As more farms explore the potential of cover crops, trial and error helps people learn what works best when it comes to managing these covers and the plantings that follow. At the inaugural Wisconsin Water and Soil Health Conference, a panel discussion focused on getting seeds off to a good start in fields with high residue, a practice known as planting green.
One panelist was dairy farmer Derek Ducat, who farms at Deer Run Dairy with his dad, Duane, and their partner, Dale Bogart. At their location near Kewaunee, Wis., they are milking 1,800 cows and farming 2,500 acres of cropland. The Ducats also do custom planting and chopping for some other dairies.
Over the years, they have changed some of their agronomic practices, including the use the cover crops. Ducat said that for the last six years, a planting of winter rye follows most of their corn acres, and a multispecies mix is planted after winter wheat harvest and in terminated alfalfa fields. He shared that they still own a full line of tillage equipment, but on their own fields, they rarely use any of it as they have transitioned to a no-till system.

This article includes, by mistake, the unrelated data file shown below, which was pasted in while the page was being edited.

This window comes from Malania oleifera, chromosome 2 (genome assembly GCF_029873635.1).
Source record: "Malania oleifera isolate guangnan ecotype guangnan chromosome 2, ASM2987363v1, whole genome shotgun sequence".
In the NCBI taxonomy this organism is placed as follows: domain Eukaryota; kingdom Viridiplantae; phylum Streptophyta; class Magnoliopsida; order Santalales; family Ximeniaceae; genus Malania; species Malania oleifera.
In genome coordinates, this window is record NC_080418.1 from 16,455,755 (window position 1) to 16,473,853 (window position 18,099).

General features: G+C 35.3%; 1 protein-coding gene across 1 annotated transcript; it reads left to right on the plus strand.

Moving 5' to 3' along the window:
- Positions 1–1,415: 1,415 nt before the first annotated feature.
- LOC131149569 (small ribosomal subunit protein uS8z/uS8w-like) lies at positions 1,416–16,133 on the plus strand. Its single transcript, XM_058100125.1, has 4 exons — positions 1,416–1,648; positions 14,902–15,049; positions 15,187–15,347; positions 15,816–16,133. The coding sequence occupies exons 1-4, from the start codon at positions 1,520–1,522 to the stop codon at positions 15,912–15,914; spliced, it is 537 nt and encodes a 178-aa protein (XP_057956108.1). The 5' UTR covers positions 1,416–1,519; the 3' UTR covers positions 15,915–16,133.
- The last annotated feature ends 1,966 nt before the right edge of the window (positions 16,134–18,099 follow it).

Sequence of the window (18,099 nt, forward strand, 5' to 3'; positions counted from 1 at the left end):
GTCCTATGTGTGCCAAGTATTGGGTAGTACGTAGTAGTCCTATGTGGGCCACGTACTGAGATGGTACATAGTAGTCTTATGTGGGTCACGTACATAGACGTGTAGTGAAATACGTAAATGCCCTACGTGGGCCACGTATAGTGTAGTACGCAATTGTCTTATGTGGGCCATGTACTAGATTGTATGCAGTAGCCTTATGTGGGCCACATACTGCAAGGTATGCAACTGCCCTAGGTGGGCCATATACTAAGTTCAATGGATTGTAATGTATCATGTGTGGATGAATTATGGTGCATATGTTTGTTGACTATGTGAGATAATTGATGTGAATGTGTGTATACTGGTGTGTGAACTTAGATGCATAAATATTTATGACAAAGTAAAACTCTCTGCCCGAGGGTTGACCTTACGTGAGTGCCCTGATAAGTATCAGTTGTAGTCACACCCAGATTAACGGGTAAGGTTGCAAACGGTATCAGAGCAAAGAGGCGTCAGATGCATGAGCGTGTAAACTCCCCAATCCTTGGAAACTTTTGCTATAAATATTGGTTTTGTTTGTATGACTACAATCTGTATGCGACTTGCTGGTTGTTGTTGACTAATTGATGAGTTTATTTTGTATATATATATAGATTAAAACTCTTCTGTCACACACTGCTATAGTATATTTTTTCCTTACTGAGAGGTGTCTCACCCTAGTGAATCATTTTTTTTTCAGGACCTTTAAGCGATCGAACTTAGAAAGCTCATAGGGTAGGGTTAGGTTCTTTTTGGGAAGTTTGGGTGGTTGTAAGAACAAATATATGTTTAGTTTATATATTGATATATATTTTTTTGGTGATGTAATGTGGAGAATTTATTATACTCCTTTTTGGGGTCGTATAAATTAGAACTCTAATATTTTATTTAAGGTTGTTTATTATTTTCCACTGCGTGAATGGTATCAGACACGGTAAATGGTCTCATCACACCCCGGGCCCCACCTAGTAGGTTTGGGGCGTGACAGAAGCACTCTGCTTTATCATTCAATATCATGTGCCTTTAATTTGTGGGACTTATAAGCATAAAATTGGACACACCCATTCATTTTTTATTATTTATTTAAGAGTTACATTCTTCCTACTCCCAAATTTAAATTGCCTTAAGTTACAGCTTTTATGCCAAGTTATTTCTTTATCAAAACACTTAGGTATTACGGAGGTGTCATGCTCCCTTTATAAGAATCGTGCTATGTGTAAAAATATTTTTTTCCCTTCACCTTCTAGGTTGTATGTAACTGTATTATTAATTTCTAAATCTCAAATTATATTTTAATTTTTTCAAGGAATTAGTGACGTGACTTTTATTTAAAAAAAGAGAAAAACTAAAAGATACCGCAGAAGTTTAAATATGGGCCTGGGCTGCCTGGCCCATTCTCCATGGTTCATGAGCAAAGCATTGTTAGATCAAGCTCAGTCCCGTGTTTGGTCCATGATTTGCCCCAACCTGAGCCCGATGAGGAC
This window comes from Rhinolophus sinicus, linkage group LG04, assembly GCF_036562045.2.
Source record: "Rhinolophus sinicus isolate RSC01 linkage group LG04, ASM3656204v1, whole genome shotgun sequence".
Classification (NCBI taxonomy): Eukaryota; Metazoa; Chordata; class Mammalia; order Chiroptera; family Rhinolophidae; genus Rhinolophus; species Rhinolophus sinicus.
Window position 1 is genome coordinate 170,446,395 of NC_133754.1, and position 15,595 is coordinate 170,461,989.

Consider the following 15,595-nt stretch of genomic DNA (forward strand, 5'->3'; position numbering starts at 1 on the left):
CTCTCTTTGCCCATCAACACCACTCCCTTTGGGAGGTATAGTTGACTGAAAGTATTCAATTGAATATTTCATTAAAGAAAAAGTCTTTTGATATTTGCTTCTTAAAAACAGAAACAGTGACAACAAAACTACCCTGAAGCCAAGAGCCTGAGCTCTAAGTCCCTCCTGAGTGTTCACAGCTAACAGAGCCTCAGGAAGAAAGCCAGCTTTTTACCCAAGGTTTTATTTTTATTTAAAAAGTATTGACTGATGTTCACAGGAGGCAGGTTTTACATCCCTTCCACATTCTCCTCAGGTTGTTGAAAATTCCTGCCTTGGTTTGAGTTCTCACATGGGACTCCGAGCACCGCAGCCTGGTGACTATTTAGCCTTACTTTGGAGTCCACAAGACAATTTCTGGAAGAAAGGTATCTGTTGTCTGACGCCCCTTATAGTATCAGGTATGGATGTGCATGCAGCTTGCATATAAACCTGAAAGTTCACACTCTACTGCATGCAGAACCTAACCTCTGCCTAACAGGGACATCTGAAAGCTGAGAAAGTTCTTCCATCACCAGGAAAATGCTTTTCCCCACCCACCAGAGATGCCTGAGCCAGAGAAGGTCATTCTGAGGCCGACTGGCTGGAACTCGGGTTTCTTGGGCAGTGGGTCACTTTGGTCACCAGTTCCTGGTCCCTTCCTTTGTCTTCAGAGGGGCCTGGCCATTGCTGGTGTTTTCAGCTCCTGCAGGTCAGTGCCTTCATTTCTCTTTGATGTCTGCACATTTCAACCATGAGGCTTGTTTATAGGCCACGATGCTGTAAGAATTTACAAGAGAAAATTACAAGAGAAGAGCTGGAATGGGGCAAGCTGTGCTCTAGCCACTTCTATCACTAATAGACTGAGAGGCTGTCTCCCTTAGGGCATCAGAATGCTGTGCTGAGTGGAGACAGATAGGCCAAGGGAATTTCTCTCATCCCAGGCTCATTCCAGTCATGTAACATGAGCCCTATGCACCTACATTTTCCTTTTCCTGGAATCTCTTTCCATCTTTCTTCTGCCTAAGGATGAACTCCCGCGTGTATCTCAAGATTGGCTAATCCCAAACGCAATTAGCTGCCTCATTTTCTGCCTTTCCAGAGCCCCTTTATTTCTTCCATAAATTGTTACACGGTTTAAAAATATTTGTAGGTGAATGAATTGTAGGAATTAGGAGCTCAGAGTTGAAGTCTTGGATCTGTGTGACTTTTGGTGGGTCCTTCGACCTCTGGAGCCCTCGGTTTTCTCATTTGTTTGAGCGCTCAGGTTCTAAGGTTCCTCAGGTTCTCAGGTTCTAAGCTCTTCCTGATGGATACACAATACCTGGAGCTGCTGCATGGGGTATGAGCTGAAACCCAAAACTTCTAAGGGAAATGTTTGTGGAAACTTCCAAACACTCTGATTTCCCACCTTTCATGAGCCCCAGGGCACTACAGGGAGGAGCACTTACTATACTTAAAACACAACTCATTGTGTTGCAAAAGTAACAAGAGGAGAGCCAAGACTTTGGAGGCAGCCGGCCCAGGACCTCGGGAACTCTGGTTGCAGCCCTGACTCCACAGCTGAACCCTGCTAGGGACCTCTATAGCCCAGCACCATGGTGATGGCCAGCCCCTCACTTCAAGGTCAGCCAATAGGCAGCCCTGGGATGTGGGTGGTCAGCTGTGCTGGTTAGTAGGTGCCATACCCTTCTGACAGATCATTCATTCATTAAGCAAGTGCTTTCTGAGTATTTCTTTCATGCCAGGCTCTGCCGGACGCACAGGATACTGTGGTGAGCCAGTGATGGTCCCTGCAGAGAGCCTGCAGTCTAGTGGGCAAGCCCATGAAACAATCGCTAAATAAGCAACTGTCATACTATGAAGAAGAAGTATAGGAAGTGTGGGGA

When planting corn into green cover, Ducat said they realized they needed to slow down, because trying to plant at a faster speed was hard on the planter. They used to plant at 8 or 10 miles per hour, but they have backed that down to 6 or 7 miles per hour.
They aim to get seeds 2 to 2.5 inches into the ground so they can benefit from the moisture there. He said at the slower speeds, they don’t have trouble planting at that depth. As for seeds per acre, he said that has not changed since they have been planting green; they follow what the variety of seed calls for.
One key, he noted, was to have the right amount of downforce on the planter to maintain the right seed depth. “Moving to hydraulic downforce helped with that,” he said.
Ducat said they also learned there are benefits of waiting and allowing the rye cover to get a little taller before planting corn, especially in springs when the weather is not quite fit for planting yet anyway.
“We have a lot invested in planting green and no till, and we don’t want to push it too soon and wreck anything we invested all this time in,” he said. They feel similar when it comes to harvest timing. He did recommend rolling the rye before planting corn to allow sunlight to get to the ground.
Ducat encouraged other farms to try planting green. “We were skeptical at first,” he shared about their initial experiences, “but everything worked pretty good. I am just glad that we tried it.”